After Gov, Gretchen Whitmer threatened to veto separate bills recently passed by House and Senate Republicans to reform the state’s no-fault auto insurance, House Democrats rolled out their own plan that would mandate an across-the-board cut of at least 40 percent in total premiums paid by Michigan drivers; Right to Life of Michigan has filed paperwork with the Department of Secretary of State to launch a petition drive in an effort to bypass Gov. Whitmer’s promise to veto legislation to ban dilation and evacuation abortions; Gov. Whitmer signed into law bipartisan legislation, SB 2, HB 4001, and HB 4002, forcing law enforcement to return confiscated goods to suspected drug dealers and others who were never convicted of a crime; Attorneys for Michigan Republican lawmakers have filed an emergency application with the U.S. Supreme Court to suspend the April 25 judgment of a federal court panel ordering the state legislature to redraw legislative and congressional districts in Michigan by Aug. 1. Under the ruling, if that date is missed, the court will draw the new maps; The Department of Treasury is balking at lending support to the eight bill online betting legislation pending in the House because of fears it would negatively impact the state’s i-Lottery, thus costing the State School Aid Fund (SAF) revenue. For more information about these and other legislative issues, click here for the May 2019 Karoub Report.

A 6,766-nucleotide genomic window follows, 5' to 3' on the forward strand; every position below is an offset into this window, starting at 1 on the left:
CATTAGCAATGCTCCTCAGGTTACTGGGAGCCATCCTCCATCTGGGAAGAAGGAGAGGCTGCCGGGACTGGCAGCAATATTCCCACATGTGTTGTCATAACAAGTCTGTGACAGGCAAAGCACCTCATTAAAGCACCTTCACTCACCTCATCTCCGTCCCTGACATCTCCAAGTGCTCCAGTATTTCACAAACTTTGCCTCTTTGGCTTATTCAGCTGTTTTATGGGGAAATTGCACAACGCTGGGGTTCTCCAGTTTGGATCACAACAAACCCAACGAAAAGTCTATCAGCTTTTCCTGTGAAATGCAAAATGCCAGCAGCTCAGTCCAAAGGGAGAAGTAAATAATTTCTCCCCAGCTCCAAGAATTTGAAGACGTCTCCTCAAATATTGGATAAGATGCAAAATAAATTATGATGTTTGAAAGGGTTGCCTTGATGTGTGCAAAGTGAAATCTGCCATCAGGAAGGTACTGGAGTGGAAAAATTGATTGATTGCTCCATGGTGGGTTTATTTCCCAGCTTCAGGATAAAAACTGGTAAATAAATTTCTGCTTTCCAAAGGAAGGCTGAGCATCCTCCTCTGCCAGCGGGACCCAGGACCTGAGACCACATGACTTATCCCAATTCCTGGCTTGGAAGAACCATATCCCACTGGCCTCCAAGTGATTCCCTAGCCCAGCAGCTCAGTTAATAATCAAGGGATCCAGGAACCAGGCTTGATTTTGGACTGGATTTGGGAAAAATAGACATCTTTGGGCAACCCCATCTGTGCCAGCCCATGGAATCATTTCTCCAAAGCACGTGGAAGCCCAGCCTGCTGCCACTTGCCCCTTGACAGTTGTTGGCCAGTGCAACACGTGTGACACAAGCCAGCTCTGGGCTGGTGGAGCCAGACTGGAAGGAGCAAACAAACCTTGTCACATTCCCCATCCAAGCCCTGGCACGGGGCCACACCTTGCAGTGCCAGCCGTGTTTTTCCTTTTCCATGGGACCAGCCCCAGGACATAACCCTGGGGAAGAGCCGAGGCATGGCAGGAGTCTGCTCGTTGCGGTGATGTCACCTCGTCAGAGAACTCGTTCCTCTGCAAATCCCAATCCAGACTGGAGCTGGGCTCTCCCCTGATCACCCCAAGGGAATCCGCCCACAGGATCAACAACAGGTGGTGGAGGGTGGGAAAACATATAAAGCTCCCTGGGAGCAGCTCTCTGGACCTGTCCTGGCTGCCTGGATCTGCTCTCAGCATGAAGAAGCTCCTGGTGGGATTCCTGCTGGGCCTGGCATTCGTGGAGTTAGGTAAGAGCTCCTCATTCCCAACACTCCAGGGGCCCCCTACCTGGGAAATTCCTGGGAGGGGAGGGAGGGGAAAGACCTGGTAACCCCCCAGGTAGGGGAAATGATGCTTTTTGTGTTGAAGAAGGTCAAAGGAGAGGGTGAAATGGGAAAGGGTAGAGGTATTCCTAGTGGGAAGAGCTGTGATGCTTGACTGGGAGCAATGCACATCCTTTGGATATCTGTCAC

In response to House and Senate Republicans ranking road funding third on their 2019 session priority list behind auto-insurance reform and the budget, Gov. Gretchen Whitmer said she will not sign any Fiscal Year (FY) 2020 spending plan that doesn’t include the road-funding piece. House Judiciary Chair Representative Graham Filler (R-DeWitt) said, “…there is nothing in writing yet but ‘two or three’ plans are being kicked around that do not include Gov. Whitmer’s new formula for distributing new road dollars… and it is not going to include the 45-cent gas tax hike…” Based on a recent poll, it appears Gov. Whitmer’s statewide effort to garner support for a 45-cents-per-gallon gas tax increase to “fix the damn roads” is failing. Almost 75 percent of residents are opposed, according to a recent poll. Gov. Whitmer unveiled two tuition-free programs in her first State of the State address and budget proposal. One provides free community college for graduating seniors and those over 25 years old, earning good grades and completing the process in a timely manner. Another bases funding on grades and income and can be applied to a four-year degree. The three branches of state government are joining together in a state task force to focus on jail and pretrial incarceration, with the goal of improving the effectiveness of the front end of Michigan’s justice system, according to an executive order signed by Gov. Whitmer. Attorney General Dana Nessel has opined that the Line 5 (oil pipeline) tunnel law is unconstitutional, saying provisions go beyond the scope of what was disclosed in its title. The Michigan Supreme Court has scheduled oral arguments for July 17 to consider the House and Senate’s requests for an opinion on whether the Legislature can amend two citizen-initiated laws during the same session they were adopted in, after the Legislature did that to the minimum wage and paid sick time ballot proposals. For more on these and other legislative issues, click here for the April 2019 Karoub Report.